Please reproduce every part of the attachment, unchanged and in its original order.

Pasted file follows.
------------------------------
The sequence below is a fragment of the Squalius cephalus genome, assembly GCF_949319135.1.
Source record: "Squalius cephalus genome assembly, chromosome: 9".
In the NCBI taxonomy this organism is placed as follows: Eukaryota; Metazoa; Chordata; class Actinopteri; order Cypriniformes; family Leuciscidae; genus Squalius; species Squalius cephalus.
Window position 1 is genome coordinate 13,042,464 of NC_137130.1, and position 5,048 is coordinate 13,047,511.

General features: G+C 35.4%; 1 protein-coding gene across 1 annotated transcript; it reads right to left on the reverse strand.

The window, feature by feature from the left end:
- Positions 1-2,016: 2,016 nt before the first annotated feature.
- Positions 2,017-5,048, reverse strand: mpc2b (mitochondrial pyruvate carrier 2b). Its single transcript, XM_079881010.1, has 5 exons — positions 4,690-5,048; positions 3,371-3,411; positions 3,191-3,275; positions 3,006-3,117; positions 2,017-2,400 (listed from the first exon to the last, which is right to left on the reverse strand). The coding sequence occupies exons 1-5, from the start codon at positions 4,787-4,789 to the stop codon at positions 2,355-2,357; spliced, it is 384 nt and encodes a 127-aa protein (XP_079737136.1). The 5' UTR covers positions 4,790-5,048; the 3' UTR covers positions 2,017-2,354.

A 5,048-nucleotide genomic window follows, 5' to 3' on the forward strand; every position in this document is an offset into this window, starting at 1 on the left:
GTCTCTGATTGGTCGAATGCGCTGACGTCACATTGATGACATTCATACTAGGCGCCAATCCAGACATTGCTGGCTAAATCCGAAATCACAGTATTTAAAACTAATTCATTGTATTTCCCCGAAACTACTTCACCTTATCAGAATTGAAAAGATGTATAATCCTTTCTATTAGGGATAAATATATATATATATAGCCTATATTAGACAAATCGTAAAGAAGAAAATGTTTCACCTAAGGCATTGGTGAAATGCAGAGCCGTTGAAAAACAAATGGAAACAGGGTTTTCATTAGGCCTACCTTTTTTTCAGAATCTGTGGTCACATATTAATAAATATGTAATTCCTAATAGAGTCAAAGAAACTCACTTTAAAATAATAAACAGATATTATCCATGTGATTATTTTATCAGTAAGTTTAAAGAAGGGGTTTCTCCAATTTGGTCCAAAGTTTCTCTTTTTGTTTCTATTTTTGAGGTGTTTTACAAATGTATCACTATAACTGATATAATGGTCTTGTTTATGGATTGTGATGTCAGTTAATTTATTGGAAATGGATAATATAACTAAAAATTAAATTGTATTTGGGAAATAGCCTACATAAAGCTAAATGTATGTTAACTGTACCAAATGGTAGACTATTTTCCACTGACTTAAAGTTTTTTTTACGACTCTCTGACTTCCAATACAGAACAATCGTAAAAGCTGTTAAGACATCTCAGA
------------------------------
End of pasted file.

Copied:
The sequence below is a fragment of the Squalius cephalus genome, assembly GCF_949319135.1.
Source record: "Squalius cephalus genome assembly, chromosome: 9".
In the NCBI taxonomy this organism is placed as follows: Eukaryota; Metazoa; Chordata; class Actinopteri; order Cypriniformes; family Leuciscidae; genus Squalius; species Squalius cephalus.
Window position 1 is genome coordinate 13,042,464 of NC_137130.1, and position 5,048 is coordinate 13,047,511.

General features: G+C 35.4%; 1 protein-coding gene across 1 annotated transcript; it reads right to left on the reverse strand.

The window, feature by feature from the left end:
- Positions 1-2,016: 2,016 nt before the first annotated feature.
- Positions 2,017-5,048, reverse strand: mpc2b (mitochondrial pyruvate carrier 2b). Its single transcript, XM_079881010.1, has 5 exons — positions 4,690-5,048; positions 3,371-3,411; positions 3,191-3,275; positions 3,006-3,117; positions 2,017-2,400 (listed from the first exon to the last, which is right to left on the reverse strand). The coding sequence occupies exons 1-5, from the start codon at positions 4,787-4,789 to the stop codon at positions 2,355-2,357; spliced, it is 384 nt and encodes a 127-aa protein (XP_079737136.1). The 5' UTR covers positions 4,790-5,048; the 3' UTR covers positions 2,017-2,354.

A 5,048-nucleotide genomic window follows, 5' to 3' on the forward strand; every position in this document is an offset into this window, starting at 1 on the left:
GTCTCTGATTGGTCGAATGCGCTGACGTCACATTGATGACATTCATACTAGGCGCCAATCCAGACATTGCTGGCTAAATCCGAAATCACAGTATTTAAAACTAATTCATTGTATTTCCCCGAAACTACTTCACCTTATCAGAATTGAAAAGATGTATAATCCTTTCTATTAGGGATAAATATATATATATATAGCCTATATTAGACAAATCGTAAAGAAGAAAATGTTTCACCTAAGGCATTGGTGAAATGCAGAGCCGTTGAAAAACAAATGGAAACAGGGTTTTCATTAGGCCTACCTTTTTTTCAGAATCTGTGGTCACATATTAATAAATATGTAATTCCTAATAGAGTCAAAGAAACTCACTTTAAAATAATAAACAGATATTATCCATGTGATTATTTTATCAGTAAGTTTAAAGAAGGGGTTTCTCCAATTTGGTCCAAAGTTTCTCTTTTTGTTTCTATTTTTGAGGTGTTTTACAAATGTATCACTATAACTGATATAATGGTCTTGTTTATGGATTGTGATGTCAGTTAATTTATTGGAAATGGATAATATAACTAAAAATTAAATTGTATTTGGGAAATAGCCTACATAAAGCTAAATGTATGTTAACTGTACCAAATGGTAGACTATTTTCCACTGACTTAAAGTTTTTTTTACGACTCTCTGACTTCCAATACAGAACAATCGTAAAAGCTGTTAAGACATCTCAGA